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Publication numberUS3163541 A
Publication typeGrant
Publication dateDec 29, 1964
Filing dateSep 26, 1961
Priority dateSep 26, 1961
Publication numberUS 3163541 A, US 3163541A, US-A-3163541, US3163541 A, US3163541A
InventorsMainhardt Robert, Arthur T Biehl
Original AssigneeUnion Stock Yard And Transit C
Export CitationBiBTeX, EndNote, RefMan
External Links: USPTO, USPTO Assignment, Espacenet
Synthetic meat
US 3163541 A
Abstract  available in
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Claims  available in
Description  (OCR text may contain errors)

1964 R. MAINHARDT ETAL 3,163,541

SYNTHETIC MEAT Filed Sept. 26, 1961 l GE/IVD MIA c0.4m/a MATERIAL QEFAB RICA TE INVENTORS. 205527 MAM/#4207 Aer/we 7- 5mm ByW V A 7 T021165 V5 3,163,541 SYNTHETIC MEAT 1 7 Robert Mainhardt and Arthur T. Biehl, both of Walnut Creek, Calif., assignors to The Union Stock Yard and Transit Company of Chicago, Chicago, Ill., a corporaof Illinois 7 Filed Sept. 26, 1961, Ser. No. 140,829 Claims. (Cl. 99-108) This invention relates to a process for reconstituting meat and more particularly relates to a process for reproducing the structure found in high grade cuts of meat from relatively low grade cuts.

At the present time demand for high quality meat exceeds the supply. As a result, the high grade cuts of meat sell at much higher prices than the lower grade cuts of meat despite the fact that the latter are just as nutritious and have as good or better flavor. Generally speaking, the higher grade. cuts of meat, such as the most expensive cuts ofsteak, have a grain which comprises parallel strands. The meat is composed of microscopic thread-like muscle cells which are bound together into bundles, which in turn are banded together into larger bundles by a frame work of connective tissue. The higher grade cuts have long fibers of similar size and structure lined generally parallel to each other'and are relatively free of large masses of connective tissue.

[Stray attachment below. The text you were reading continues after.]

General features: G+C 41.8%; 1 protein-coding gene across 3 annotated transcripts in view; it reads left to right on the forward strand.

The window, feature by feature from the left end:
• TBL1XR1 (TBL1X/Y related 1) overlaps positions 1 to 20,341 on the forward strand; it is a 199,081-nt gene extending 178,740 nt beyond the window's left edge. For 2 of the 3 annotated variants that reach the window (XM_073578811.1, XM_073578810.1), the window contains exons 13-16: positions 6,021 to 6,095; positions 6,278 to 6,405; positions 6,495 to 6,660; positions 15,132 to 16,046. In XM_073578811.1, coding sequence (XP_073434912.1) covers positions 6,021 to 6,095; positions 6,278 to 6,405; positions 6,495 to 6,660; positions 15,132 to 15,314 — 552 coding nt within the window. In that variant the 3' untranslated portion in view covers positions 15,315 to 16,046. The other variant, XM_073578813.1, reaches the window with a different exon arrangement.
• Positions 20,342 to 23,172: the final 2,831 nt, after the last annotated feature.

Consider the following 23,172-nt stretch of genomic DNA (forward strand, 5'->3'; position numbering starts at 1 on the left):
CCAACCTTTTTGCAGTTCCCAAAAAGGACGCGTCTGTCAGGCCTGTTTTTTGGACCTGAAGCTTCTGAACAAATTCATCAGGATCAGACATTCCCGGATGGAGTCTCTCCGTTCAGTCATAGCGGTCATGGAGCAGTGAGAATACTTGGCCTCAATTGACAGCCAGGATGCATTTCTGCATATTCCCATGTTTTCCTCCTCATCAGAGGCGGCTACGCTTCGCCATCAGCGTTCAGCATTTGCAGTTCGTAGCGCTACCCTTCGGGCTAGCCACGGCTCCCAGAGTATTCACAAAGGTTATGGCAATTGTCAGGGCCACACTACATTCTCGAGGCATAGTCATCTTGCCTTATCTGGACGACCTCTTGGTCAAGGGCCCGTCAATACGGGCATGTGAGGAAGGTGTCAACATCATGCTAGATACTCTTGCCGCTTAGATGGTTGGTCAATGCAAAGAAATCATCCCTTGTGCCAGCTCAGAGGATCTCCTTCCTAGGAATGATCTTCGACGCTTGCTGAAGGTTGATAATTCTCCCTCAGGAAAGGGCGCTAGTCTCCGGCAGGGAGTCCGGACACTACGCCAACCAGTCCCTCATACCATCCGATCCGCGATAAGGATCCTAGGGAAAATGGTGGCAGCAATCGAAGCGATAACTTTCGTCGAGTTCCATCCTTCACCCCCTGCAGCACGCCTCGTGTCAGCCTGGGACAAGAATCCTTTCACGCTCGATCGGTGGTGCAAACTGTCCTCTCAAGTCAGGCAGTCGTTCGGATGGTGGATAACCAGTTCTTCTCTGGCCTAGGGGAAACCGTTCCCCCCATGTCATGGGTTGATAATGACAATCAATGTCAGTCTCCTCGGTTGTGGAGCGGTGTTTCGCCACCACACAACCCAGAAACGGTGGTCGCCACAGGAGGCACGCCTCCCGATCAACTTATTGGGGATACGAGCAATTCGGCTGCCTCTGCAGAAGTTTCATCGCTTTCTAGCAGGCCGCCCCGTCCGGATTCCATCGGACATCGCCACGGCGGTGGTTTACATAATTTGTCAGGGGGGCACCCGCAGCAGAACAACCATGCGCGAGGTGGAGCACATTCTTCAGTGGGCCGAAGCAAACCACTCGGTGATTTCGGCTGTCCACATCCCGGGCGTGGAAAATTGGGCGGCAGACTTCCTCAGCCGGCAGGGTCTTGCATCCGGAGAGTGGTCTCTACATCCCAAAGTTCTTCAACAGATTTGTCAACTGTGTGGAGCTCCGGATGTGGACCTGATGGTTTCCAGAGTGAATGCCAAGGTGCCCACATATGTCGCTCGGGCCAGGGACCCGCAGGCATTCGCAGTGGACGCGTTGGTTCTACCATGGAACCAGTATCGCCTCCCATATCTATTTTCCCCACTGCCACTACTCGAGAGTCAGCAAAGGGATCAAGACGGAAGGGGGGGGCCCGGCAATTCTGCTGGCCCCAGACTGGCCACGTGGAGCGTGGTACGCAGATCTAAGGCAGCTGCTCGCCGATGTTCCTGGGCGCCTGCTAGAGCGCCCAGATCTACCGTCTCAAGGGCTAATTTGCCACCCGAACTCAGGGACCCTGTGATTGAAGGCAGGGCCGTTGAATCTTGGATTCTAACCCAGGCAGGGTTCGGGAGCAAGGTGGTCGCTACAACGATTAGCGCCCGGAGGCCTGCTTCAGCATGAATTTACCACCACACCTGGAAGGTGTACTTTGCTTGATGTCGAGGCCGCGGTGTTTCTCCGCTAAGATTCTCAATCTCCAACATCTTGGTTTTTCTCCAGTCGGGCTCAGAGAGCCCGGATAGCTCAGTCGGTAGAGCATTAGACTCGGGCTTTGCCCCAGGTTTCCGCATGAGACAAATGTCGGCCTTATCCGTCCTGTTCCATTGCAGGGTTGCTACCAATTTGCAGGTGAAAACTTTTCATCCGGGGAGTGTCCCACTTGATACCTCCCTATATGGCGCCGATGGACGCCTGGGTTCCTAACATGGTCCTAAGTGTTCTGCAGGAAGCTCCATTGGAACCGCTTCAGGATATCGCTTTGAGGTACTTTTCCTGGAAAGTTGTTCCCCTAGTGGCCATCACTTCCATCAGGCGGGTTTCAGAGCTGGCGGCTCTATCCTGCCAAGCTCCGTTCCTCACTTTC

Although attempts have heretofore been made .to upgrade the quality of meat, such attempts have invariably resulted in meat which is easier to chew but which does not have the characteristic texture which one associates with the higher grade cuts of meat.

In accordance with the present invention a process is' provided wherein a muscle fiber finely ground, is then extruded in a series of parallel fine strands, the strands coated with a'binder and then joined together to form a composite product which has the characteristic structure of high quality steak. 7

The first step in' conducting the process of the present invention comprises grinding the meat in a grinder using discs with the lowest available hole size. The meat should be passed through the grinder at least twicejand preferably three times. The temperature at which the grinding operation takes place is not critical and may vary from 40 to 70 F. but generally is conducted.

about 50 F. to preserve to the quality of the meat. Instead of using a conventional meat grinder, or in addi tion thereto, the meat may be passed through a blender wherein it is subjected to an action of a series of sharp knives rotating at a high rate of speed.

After themeat is ground, it may be passed directly to the extrusion step or, if desired, the ground meat may be first mixed with vegetables and/or cereal. The ma terial is then extruded through a die, preferably" one having an opening of from 20 to 50 mils. Although the meat could be extruded through the die'without prior grinding, this requires such high pressure that it is ordi narily not practical. Nevertheless, extrusion without prior grinding may be employed.

After being extruded, he meat is coated with a coat ing material, as is hereinafter described. It is important that the coatingbe applied immediately upon extrusion since it is desiredthateach fiber be uniformly coated. p

After the coating operation the meat is then refabricated by placing the fibers in parallel alignment within a container and then applying a small amount of pressure thereto to consolidatethe mass, care, being taken to prevent the inclusion v of air.

3,163,541 Patented Dec. 29, 1964 Example I One hundred pounds of raw ground hamburger meat was reground by passing it through a meat grounder having fine openings. The ground meat was then placed in the die and extruded through openings .05 inch in diameter. One-fourth pound of collagen was brushed on the extruded fibers and the fibers were placed in a rectangular vessel in parallel alignment. Pressure was then applied to the vessel and the product was chilled. The product was then taken from the mold and sliced into steaks which had the characteristic structure of high quality steak.